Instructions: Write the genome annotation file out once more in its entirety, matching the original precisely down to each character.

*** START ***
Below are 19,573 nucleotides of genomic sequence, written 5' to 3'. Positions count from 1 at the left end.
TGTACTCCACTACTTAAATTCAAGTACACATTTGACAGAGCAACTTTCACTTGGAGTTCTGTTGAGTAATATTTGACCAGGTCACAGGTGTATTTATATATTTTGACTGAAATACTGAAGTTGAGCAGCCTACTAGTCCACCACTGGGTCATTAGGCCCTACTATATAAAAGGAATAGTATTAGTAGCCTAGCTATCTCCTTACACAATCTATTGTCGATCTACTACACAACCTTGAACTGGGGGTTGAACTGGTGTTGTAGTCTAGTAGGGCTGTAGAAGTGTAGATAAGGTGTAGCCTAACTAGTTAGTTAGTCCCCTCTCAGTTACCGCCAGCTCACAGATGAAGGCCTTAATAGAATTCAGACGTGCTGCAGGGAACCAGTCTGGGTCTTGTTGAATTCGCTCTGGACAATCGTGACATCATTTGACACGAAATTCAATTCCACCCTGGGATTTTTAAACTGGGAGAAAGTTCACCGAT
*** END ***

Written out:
Below are 19,573 nucleotides of genomic sequence, written 5' to 3'. Positions count from 1 at the left end.
TGTACTCCACTACTTAAATTCAAGTACACATTTGACAGAGCAACTTTCACTTGGAGTTCTGTTGAGTAATATTTGACCAGGTCACAGGTGTATTTATATATTTTGACTGAAATACTGAAGTTGAGCAGCCTACTAGTCCACCACTGGGTCATTAGGCCCTACTATATAAAAGGAATAGTATTAGTAGCCTAGCTATCTCCTTACACAATCTATTGTCGATCTACTACACAACCTTGAACTGGGGGTTGAACTGGTGTTGTAGTCTAGTAGGGCTGTAGAAGTGTAGATAAGGTGTAGCCTAACTAGTTAGTTAGTCCCCTCTCAGTTACCGCCAGCTCACAGATGAAGGCCTTAATAGAATTCAGACGTGCTGCAGGGAACCAGTCTGGGTCTTGTTGAATTCGCTCTGGACAATCGTGACATCATTTGACACGAAATTCAATTCCACCCTGGGATTTTTAAACTGGGAGAAAGTTCACCGAT